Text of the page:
The North Korea Food Aid Debate
Date: May 11, 2011
Scott A. Snyder, Council on Foreign Relations Blog
There has been a protracted debate over whether the United States should give food assistance in response to North Korea’s appeals for assistance from earlier this year, with an exchange between Stephan Haggard and Lee Jong Cheol as the most recent example. Both U.S. Institute of Peace and the Heritage Foundation have also sponsored programs on the subject within the last week. The overall debate is an extension of one that began over fifteen years ago with the initial entry of international organizations in response to North Korea’s famine of the mid-1990s, and it essentially revolves around two characteristics of humanitarian response to North Korea that are distinctive from other complex humanitarian emergencies: 1) most humanitarian interventions occur in the context of a breakdown of political authority, but international aid workers must work with North Korean political authorities to meet humanitarian needs, and 2) North Korea’s need is a function of system failure, but it is also a potential source of revenue that might assist in sustaining that system. Two recent food assessment missions by international and private humanitarian agencies (a rapid food security assessment by U.S. NGOs in February and another by the UN World Food Program in March) have documented the existence of growing humanitarian need in North Korea. How should the United States and the international community respond?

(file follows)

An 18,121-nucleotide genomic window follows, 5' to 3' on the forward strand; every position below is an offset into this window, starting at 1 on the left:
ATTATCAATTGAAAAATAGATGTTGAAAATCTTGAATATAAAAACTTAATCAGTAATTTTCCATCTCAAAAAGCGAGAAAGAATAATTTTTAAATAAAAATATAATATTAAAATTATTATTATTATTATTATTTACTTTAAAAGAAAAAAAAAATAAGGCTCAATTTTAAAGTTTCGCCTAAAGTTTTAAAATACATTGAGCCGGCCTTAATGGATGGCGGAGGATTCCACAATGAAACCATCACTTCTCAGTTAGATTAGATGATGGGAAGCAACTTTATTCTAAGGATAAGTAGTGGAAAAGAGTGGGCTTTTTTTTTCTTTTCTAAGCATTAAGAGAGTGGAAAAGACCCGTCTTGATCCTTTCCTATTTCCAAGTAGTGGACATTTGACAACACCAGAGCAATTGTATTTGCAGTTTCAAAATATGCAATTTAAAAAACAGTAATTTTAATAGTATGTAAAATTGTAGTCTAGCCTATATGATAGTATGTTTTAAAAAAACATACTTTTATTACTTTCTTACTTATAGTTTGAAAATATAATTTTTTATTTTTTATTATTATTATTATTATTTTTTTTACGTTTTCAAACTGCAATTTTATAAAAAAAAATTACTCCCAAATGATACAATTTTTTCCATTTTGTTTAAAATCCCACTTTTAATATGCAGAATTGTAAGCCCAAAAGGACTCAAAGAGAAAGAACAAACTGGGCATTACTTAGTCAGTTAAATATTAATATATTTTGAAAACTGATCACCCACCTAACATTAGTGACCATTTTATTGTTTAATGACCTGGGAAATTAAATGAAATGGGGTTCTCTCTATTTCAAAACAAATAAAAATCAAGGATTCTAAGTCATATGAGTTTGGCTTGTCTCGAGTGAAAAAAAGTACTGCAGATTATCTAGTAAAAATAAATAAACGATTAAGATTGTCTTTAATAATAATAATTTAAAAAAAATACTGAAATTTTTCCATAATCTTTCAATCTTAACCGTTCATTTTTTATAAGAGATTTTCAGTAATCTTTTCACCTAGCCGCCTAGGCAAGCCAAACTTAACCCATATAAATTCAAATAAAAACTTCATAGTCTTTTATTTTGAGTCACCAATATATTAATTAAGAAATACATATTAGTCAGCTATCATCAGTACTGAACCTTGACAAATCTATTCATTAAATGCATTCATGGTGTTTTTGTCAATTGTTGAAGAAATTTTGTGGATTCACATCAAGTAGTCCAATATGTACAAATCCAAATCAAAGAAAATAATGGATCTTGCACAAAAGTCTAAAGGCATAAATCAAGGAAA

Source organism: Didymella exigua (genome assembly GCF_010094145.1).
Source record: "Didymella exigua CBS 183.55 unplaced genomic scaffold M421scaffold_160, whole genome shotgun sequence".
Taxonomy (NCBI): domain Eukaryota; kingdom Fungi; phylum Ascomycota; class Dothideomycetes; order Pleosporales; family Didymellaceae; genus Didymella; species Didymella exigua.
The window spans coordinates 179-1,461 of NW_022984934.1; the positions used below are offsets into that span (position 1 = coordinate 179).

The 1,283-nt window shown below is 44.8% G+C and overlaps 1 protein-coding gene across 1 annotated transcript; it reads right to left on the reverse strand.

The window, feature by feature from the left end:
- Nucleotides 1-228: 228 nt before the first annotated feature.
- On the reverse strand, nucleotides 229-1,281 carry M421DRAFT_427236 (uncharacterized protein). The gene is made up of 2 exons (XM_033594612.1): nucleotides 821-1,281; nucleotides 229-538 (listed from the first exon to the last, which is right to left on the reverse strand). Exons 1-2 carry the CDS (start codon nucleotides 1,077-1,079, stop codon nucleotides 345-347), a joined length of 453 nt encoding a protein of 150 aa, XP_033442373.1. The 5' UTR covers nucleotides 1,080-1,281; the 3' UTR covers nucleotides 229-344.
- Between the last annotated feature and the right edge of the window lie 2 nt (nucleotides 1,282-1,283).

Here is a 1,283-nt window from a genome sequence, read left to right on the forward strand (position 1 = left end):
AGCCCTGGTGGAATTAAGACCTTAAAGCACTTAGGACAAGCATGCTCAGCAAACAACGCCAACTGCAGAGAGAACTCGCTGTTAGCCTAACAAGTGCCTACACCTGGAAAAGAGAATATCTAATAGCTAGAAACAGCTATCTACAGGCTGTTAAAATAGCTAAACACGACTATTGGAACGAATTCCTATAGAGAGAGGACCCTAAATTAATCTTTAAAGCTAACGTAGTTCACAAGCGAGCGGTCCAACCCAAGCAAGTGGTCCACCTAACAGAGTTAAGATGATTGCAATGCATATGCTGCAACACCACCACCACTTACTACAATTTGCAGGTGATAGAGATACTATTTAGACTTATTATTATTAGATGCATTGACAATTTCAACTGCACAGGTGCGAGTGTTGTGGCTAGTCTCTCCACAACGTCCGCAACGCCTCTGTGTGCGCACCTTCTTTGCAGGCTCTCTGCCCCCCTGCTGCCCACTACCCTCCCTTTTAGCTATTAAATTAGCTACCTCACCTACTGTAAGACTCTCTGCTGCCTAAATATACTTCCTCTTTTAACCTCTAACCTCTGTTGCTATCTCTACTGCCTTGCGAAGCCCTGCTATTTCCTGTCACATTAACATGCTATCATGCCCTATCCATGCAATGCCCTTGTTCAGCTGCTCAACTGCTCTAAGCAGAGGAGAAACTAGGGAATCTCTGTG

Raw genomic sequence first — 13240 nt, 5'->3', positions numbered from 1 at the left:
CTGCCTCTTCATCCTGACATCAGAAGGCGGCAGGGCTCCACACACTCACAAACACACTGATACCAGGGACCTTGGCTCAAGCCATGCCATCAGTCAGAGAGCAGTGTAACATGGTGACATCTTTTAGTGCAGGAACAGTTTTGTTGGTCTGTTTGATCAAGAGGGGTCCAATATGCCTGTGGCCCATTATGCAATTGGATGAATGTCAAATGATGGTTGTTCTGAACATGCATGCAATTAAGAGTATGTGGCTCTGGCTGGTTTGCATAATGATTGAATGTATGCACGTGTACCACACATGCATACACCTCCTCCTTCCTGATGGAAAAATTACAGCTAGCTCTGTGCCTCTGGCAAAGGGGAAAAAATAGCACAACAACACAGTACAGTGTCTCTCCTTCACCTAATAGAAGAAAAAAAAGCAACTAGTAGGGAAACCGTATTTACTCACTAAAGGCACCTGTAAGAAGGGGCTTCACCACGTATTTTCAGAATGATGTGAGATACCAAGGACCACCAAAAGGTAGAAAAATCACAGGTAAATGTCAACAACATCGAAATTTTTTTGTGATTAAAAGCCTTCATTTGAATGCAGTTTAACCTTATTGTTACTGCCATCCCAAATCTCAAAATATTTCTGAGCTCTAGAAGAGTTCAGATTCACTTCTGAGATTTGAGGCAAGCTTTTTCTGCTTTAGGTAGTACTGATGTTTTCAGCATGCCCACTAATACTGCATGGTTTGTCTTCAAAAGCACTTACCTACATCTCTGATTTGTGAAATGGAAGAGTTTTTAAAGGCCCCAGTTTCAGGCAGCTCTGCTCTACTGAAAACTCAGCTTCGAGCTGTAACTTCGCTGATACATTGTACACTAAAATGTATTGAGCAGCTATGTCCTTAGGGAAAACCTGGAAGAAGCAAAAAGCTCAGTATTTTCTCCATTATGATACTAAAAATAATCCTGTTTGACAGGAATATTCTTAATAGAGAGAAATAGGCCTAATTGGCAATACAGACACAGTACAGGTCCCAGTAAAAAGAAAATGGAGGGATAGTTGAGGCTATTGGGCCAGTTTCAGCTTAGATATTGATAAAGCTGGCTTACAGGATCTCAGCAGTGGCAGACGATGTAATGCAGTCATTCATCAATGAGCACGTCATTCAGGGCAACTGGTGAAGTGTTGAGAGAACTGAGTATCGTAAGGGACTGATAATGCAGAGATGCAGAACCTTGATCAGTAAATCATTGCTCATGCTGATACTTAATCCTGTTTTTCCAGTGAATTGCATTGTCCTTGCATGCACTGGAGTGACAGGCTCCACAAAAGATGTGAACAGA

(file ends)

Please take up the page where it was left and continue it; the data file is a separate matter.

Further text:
Stephan Haggard is Director of the Korea-Pacific Program and Lawrence and Sallye Krause Professor of Korea-Pacific Studies at the IR/PS. He can provide commentary on current developments in the Asia-Pacific, including particularly Korea, and on the politics of economic reform and globalization.